My personal encounter with breast cancer started with my diagnosis in September of 2012. My story is very typical. As I have written more extensively about it elsewhere let me be brief: I felt a lump, and after a few months of denial I had it checked out, and then very quickly was diagnosed and treated at MD Anderson Cancer Center in Houston, where I also work. More on that below, but let’s first look at some facts about the male disease.

About Male Breast Cancer
Approximately one in every hundred people diagnosed with breast cancer is a man. That’s about 2,200 new cases a year in the USA. Men have breasts, meaning that they have the same lobular glands and ducts that women have, though they have less tissue and it does not produce milk. Accordingly, male breast cancer is typically ductal carcinoma and hormone receptor positive and Her2 negative, which is also the most common type of breast cancer in women. Men are diagnosed later in life, typically, with a median age at diagnosis of 68, or about 7years older than women. For that reason men also present more often with more advanced forms of breast cancer – stages III and IV are more common, and stage I very rare. One possible explanation is that a lack of awareness results in delayed diagnosis, and so more advanced presentation at a later age.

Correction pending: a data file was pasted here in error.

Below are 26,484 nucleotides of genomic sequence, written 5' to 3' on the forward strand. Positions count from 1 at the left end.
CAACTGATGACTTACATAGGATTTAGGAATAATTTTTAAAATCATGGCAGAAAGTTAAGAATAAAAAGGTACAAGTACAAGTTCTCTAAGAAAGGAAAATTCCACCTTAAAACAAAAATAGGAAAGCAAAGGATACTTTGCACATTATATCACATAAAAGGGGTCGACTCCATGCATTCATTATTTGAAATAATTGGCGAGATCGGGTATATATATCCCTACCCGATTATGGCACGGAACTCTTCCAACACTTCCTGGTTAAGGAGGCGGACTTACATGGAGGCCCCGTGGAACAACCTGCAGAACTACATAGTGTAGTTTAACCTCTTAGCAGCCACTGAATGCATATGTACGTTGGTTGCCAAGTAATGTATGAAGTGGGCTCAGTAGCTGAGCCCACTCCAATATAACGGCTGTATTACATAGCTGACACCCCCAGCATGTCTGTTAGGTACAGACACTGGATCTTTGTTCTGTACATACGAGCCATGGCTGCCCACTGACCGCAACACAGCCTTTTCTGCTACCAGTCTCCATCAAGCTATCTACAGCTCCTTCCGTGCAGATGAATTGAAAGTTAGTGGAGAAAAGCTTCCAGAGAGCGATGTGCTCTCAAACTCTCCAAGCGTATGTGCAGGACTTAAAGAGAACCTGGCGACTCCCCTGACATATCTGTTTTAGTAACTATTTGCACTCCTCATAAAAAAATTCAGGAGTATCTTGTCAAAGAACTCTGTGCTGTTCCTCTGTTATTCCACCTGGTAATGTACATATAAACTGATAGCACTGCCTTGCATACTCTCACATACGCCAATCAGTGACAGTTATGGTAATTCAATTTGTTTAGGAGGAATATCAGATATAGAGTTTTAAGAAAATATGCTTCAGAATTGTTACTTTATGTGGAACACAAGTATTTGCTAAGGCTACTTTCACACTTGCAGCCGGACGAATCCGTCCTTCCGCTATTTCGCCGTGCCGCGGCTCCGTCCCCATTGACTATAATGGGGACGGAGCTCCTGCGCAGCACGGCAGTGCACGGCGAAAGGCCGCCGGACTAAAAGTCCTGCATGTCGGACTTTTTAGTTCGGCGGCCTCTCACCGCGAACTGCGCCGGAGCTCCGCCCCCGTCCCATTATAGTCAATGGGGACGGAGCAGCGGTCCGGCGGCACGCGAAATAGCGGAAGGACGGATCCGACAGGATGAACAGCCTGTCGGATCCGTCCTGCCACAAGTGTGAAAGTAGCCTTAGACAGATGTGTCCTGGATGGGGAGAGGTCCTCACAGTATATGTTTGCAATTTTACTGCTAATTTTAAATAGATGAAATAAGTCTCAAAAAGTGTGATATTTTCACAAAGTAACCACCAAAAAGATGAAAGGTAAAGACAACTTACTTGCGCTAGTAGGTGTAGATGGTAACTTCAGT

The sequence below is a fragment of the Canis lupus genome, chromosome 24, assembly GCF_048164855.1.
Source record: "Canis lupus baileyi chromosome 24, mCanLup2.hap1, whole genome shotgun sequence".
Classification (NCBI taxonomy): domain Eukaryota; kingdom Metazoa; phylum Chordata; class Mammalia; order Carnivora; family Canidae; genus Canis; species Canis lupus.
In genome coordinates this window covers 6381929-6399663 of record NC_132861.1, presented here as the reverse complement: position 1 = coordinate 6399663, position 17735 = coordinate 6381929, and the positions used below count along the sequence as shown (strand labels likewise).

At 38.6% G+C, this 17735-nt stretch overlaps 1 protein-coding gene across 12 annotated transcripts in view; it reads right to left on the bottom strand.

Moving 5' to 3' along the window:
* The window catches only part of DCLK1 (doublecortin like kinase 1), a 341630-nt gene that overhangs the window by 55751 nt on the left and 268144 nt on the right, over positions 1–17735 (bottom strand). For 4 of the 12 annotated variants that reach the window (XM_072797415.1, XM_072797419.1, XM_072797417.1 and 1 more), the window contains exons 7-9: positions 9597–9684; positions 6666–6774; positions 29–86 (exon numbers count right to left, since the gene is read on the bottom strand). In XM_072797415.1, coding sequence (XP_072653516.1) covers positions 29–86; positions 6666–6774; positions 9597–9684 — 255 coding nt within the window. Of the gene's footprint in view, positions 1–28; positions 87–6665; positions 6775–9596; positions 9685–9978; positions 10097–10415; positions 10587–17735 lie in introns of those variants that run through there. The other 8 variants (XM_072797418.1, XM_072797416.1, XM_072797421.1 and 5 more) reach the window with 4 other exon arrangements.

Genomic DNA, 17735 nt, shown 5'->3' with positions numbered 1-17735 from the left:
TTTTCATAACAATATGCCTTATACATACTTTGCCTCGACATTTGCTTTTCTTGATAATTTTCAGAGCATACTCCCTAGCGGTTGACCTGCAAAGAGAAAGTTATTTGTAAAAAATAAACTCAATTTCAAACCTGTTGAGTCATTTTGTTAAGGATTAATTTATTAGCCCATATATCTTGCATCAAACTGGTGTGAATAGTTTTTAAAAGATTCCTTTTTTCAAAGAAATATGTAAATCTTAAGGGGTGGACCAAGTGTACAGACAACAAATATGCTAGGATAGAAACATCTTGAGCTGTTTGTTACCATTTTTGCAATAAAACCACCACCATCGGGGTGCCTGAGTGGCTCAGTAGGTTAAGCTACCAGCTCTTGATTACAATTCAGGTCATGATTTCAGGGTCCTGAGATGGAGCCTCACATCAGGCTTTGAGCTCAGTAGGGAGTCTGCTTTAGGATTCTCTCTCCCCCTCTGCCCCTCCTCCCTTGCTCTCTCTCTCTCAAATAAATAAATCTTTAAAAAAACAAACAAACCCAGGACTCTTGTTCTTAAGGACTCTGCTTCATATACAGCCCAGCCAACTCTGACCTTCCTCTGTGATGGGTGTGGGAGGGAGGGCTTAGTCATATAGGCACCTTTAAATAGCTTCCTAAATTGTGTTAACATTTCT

Treatment regimens for men are essentially identical to those used for women, and outcomes are very similar, as far as we know. Because male breast cancers are typically hormone receptor positive, hormone therapy with the anti-estrogen tamoxifen is commonly an important part of the therapy. It suppresses male estrogen, and thereby other hormones also, which are co-regulated, including testosterone.

Many websites, including those of the American Cancer Society and the National Cancer Institute provide fundamental information about male breast cancer. Interventional clinical trials on breast cancer that men are eligible for can be found here (ClinicalTrials.gov is a registry and results database of publicly and privately supported clinical studies of human participants conducted around the world).

My advice: if you feel a lump, any lump, go see a doctor right away.

My Journey – Our Journey